U.S. Industrial Construction Starts: January starts posted $189.9 Bn, down 9.7%, 12 months y/y. On a 3 month year on year basis starts rose 7.7%, pushing momentum to a positive 17.5%. In total of the 12 project categories, 9 recorded growth on a 3 month year on year (y/y) basis, while only six saw growth on 12 month y/y basis.

Triple digit surges were recorded for both Petroleum refining and Alternative fuel, (Table 4). Over 12 months Petroleum refining was up 91.3%, while Alternative fuel fell 1.3%. Three other project group approached double growth 3 months y/y including Transmission oil & gas (+98.9%), Chemical processing (+99.4%) and Production oil & gas (+85.1%). Industrial manufacturing also recorded solid growth, up 50.2%, 3 months y/y. On the downside, Power projects plummeted 84.5% on a 3 month y/y and were off 35.4% over on a 12 month y/y comparison. Pulp, paper & wood, Terminals and Metals & minerals also recorded declines for both 3 and 12 month y/y comparisons.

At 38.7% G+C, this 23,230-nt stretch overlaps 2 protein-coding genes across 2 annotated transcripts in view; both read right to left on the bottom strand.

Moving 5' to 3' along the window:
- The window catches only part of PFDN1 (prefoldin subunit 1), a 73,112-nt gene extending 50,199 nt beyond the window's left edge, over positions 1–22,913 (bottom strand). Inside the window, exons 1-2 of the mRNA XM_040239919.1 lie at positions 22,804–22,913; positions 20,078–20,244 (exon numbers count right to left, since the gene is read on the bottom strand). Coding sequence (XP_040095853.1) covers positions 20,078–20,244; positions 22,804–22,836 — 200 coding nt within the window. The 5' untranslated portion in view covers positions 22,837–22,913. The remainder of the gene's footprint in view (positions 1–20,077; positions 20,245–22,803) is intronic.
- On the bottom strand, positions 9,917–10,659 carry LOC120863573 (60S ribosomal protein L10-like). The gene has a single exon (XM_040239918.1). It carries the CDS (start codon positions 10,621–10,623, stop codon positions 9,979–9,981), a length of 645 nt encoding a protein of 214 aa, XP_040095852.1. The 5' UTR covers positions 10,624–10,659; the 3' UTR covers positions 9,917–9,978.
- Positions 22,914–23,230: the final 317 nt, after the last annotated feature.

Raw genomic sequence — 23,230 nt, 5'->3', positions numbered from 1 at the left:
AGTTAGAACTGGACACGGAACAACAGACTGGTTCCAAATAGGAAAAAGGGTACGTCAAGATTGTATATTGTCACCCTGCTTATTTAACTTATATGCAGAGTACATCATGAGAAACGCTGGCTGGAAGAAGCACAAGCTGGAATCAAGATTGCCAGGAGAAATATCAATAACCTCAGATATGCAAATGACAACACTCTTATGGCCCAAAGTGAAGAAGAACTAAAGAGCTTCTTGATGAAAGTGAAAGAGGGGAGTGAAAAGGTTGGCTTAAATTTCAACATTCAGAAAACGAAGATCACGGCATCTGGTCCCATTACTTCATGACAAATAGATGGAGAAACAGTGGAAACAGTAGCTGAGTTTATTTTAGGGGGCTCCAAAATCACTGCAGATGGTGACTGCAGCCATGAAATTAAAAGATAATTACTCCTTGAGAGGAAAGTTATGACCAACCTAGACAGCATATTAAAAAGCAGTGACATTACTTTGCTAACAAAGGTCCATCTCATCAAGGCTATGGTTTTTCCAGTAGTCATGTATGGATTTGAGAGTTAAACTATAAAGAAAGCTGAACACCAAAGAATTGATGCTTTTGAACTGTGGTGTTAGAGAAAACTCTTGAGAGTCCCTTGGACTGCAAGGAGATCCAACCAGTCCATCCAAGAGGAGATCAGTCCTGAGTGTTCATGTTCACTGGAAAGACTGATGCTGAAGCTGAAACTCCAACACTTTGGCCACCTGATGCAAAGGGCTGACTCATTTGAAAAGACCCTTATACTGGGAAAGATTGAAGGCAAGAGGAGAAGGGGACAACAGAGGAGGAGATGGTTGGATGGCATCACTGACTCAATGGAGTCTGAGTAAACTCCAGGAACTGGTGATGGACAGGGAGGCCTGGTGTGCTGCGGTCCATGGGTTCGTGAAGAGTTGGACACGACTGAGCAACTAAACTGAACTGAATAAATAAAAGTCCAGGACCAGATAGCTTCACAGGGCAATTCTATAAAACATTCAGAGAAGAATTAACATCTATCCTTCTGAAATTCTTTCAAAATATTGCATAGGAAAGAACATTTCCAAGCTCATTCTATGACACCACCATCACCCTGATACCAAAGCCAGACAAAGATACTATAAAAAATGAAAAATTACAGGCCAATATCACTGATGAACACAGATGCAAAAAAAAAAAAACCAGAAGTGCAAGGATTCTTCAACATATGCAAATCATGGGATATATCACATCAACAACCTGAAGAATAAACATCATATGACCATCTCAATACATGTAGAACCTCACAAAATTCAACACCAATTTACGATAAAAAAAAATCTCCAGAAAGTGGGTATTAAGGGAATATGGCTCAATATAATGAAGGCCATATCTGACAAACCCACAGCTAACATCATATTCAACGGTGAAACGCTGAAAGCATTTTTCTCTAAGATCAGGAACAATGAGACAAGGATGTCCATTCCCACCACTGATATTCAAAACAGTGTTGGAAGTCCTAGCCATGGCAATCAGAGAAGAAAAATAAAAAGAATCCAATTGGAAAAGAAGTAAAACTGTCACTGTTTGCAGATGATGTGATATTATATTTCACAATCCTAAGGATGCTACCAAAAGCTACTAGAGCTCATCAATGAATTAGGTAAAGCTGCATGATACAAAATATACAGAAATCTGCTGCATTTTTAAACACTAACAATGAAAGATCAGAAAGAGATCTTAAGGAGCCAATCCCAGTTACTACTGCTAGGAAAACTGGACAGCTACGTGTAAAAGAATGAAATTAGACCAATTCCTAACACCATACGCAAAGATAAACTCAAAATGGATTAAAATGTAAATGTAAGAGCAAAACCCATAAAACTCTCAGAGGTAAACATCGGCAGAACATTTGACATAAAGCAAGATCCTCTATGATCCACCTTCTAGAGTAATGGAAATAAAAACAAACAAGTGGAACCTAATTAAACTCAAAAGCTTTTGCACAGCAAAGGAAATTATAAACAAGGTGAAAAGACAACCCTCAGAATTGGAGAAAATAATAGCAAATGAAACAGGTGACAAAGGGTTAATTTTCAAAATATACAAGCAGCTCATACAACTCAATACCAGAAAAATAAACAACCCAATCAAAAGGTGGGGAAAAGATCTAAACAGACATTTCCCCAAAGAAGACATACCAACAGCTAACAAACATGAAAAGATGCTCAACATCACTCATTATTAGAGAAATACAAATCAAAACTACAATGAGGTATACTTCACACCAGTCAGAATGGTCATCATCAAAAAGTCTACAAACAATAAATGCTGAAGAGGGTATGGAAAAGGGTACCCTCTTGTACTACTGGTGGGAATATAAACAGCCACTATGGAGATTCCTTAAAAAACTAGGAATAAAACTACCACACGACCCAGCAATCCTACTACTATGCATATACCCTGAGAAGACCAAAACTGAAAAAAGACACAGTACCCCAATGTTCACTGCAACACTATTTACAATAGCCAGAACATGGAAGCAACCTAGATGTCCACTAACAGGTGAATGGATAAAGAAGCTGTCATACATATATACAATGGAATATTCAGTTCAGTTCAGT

Figure 3 illustrates US industrial starts by consensus region showing the 3 month y/y change in percent as well as the 12 month expenditure. The nation as a whole saw industrial starts increase by 7.7% y/y. However, when looked at on a regional comparison, there was tremendous volatility. Regions recording increased industrial construction starts include; The Southwest (+95.6%), the Northeast (+54.6%) and the Mid-Atlantic (+145.2%). All other regions recorded declining activity 3 months y/y. The increase in the Southwest which had posted 14 consecutive months of percentage point decline on a 12 months y/y measure is due to a resurgence in energy related projects as the price of West Texas Intermediate has doubled in price from its low of $26.21 per barrel on February 2, 2016 to today’s price of $53.45 per barrel, (January 26, 2017).